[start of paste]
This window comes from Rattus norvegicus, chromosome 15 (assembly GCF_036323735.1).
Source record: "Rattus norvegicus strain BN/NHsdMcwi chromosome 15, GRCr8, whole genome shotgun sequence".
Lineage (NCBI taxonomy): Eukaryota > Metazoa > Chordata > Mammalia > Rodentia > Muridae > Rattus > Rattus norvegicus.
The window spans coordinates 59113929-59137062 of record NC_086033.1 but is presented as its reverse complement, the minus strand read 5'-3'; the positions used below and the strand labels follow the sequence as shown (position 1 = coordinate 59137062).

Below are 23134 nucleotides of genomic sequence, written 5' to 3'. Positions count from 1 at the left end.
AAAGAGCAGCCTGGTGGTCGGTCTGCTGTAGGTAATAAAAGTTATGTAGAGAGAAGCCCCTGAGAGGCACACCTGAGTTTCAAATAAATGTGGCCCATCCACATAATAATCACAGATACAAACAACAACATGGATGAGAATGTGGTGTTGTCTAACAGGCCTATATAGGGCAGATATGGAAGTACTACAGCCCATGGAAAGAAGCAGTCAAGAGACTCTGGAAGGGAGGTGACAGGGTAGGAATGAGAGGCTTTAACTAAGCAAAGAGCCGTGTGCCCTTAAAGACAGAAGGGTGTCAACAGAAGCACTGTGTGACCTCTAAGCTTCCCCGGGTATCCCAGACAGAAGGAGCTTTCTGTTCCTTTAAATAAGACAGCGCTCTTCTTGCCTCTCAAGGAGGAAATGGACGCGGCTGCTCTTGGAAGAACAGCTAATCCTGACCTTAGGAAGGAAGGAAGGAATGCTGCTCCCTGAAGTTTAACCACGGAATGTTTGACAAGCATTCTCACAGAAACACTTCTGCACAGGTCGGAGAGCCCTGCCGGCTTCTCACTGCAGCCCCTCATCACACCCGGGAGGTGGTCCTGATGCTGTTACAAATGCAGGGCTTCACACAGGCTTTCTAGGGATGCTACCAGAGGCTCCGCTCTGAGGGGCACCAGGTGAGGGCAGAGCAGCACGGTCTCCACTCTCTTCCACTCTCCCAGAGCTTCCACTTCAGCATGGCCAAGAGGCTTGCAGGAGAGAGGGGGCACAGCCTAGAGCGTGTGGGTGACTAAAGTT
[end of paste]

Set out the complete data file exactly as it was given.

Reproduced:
This window comes from Rattus norvegicus, chromosome 15 (assembly GCF_036323735.1).
Source record: "Rattus norvegicus strain BN/NHsdMcwi chromosome 15, GRCr8, whole genome shotgun sequence".
Lineage (NCBI taxonomy): Eukaryota > Metazoa > Chordata > Mammalia > Rodentia > Muridae > Rattus > Rattus norvegicus.
The window spans coordinates 59113929-59137062 of record NC_086033.1 but is presented as its reverse complement, the minus strand read 5'-3'; the positions used below and the strand labels follow the sequence as shown (position 1 = coordinate 59137062).

Below are 23134 nucleotides of genomic sequence, written 5' to 3'. Positions count from 1 at the left end.
AAAGAGCAGCCTGGTGGTCGGTCTGCTGTAGGTAATAAAAGTTATGTAGAGAGAAGCCCCTGAGAGGCACACCTGAGTTTCAAATAAATGTGGCCCATCCACATAATAATCACAGATACAAACAACAACATGGATGAGAATGTGGTGTTGTCTAACAGGCCTATATAGGGCAGATATGGAAGTACTACAGCCCATGGAAAGAAGCAGTCAAGAGACTCTGGAAGGGAGGTGACAGGGTAGGAATGAGAGGCTTTAACTAAGCAAAGAGCCGTGTGCCCTTAAAGACAGAAGGGTGTCAACAGAAGCACTGTGTGACCTCTAAGCTTCCCCGGGTATCCCAGACAGAAGGAGCTTTCTGTTCCTTTAAATAAGACAGCGCTCTTCTTGCCTCTCAAGGAGGAAATGGACGCGGCTGCTCTTGGAAGAACAGCTAATCCTGACCTTAGGAAGGAAGGAAGGAATGCTGCTCCCTGAAGTTTAACCACGGAATGTTTGACAAGCATTCTCACAGAAACACTTCTGCACAGGTCGGAGAGCCCTGCCGGCTTCTCACTGCAGCCCCTCATCACACCCGGGAGGTGGTCCTGATGCTGTTACAAATGCAGGGCTTCACACAGGCTTTCTAGGGATGCTACCAGAGGCTCCGCTCTGAGGGGCACCAGGTGAGGGCAGAGCAGCACGGTCTCCACTCTCTTCCACTCTCCCAGAGCTTCCACTTCAGCATGGCCAAGAGGCTTGCAGGAGAGAGGGGGCACAGCCTAGAGCGTGTGGGTGACTAAAGTT